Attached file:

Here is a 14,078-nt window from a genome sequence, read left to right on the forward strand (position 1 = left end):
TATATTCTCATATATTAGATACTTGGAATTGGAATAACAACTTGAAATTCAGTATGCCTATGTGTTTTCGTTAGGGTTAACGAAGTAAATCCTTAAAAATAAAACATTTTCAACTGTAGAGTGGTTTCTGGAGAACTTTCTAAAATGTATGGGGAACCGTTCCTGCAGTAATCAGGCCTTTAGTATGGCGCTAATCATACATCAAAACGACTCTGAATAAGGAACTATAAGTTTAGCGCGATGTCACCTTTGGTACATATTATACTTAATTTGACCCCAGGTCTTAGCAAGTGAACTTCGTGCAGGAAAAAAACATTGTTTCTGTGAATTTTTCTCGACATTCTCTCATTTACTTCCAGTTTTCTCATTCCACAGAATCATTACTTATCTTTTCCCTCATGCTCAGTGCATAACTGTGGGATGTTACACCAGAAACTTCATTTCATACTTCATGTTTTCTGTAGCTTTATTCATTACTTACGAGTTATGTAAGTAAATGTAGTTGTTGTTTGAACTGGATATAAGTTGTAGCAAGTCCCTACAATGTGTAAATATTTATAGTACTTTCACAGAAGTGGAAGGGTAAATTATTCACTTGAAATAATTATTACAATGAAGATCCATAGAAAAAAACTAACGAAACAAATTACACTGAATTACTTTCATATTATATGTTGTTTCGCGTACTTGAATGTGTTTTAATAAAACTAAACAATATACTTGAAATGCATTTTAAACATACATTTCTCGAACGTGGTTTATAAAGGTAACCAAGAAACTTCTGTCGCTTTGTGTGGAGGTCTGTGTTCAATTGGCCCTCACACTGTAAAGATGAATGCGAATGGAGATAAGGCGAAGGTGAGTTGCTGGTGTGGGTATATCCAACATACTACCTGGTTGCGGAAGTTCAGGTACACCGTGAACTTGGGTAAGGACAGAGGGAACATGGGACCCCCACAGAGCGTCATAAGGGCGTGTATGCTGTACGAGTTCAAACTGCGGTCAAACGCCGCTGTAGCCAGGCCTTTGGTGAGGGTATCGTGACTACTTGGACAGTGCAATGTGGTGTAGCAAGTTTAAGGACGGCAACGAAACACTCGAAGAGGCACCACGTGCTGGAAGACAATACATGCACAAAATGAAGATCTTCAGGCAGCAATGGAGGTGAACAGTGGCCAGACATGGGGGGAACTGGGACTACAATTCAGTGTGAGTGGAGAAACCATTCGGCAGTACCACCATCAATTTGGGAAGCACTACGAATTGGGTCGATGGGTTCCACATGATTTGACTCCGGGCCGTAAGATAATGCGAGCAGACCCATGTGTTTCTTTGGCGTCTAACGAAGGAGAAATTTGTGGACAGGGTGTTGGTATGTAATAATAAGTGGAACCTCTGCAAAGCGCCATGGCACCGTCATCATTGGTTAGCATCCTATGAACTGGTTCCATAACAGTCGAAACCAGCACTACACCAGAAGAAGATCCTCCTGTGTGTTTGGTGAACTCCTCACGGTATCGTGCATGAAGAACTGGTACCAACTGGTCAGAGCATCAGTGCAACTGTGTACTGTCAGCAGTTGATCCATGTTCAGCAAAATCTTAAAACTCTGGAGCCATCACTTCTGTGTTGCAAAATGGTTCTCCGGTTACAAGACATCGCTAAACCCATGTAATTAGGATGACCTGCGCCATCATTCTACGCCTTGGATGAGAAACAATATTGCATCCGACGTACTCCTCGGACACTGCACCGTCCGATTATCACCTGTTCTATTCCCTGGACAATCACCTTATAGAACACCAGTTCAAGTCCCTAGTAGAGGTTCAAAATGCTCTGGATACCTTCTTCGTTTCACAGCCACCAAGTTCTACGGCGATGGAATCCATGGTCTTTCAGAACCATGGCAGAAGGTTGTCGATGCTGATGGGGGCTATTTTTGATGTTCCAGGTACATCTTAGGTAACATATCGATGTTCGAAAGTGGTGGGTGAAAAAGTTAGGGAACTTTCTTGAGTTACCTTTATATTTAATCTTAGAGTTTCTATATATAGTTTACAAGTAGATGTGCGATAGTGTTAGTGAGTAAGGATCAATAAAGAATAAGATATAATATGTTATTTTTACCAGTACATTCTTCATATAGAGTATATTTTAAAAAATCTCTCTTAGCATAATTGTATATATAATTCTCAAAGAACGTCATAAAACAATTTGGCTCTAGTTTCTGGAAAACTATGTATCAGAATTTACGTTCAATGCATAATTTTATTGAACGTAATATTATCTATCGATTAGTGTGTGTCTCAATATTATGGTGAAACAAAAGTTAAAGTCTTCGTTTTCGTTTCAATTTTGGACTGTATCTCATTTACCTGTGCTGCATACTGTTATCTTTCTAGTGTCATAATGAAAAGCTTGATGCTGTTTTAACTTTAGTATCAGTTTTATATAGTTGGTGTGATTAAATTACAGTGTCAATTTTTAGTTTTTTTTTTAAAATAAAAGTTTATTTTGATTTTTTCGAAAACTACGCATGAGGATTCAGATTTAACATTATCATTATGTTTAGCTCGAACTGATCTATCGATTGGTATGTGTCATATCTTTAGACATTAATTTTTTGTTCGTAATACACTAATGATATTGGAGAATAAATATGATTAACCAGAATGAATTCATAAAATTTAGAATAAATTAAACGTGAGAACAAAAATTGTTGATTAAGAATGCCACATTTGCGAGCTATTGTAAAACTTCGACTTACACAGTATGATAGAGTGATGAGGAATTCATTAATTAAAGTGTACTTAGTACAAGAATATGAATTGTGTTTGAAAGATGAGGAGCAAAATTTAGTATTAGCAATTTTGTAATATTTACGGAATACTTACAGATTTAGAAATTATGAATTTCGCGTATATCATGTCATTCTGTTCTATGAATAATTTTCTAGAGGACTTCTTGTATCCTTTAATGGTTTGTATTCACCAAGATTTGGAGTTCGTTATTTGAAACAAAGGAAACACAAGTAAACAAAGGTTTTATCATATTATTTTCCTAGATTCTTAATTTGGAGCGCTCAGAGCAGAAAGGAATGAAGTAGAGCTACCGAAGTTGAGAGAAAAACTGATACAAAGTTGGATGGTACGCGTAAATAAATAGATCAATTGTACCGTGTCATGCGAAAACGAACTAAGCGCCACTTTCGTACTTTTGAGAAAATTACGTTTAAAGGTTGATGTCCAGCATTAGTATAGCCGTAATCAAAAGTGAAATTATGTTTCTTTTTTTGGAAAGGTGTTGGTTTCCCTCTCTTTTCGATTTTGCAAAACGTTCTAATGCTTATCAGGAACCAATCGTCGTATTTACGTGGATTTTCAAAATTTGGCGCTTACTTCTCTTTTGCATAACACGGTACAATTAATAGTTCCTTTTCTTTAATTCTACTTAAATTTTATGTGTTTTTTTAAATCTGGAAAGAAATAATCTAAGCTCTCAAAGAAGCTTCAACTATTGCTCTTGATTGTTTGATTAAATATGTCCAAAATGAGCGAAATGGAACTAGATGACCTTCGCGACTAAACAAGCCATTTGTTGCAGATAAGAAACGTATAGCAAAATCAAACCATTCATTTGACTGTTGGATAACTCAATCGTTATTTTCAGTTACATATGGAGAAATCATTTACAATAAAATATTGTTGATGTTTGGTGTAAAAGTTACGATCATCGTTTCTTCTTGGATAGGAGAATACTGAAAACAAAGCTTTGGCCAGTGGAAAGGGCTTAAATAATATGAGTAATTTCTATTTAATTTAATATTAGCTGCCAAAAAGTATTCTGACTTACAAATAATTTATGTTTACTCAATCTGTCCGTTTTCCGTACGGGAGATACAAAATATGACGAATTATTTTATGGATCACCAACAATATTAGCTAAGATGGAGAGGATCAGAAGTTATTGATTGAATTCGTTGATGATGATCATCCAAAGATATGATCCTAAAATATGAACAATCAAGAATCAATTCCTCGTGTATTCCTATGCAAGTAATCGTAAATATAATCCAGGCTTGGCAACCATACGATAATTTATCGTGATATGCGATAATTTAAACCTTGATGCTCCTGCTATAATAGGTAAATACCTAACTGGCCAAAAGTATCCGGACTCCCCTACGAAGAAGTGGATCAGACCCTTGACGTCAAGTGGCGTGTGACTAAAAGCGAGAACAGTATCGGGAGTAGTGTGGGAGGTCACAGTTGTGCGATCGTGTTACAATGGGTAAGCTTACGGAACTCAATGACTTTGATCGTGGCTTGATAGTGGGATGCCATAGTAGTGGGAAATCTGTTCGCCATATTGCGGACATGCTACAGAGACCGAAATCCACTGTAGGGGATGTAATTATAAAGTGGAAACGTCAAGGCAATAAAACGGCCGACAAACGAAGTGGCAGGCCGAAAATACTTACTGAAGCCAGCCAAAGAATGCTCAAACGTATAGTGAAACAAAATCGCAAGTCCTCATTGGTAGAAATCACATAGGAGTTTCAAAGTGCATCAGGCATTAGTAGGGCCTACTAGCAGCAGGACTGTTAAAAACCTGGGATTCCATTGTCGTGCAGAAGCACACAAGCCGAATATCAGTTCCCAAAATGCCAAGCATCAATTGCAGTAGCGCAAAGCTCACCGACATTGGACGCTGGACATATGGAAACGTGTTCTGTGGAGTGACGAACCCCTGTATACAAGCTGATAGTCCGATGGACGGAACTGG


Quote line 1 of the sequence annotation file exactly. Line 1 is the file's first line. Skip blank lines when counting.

Here is a 14,078-nt window from a genome sequence, read left to right on the forward strand (position 1 = left end):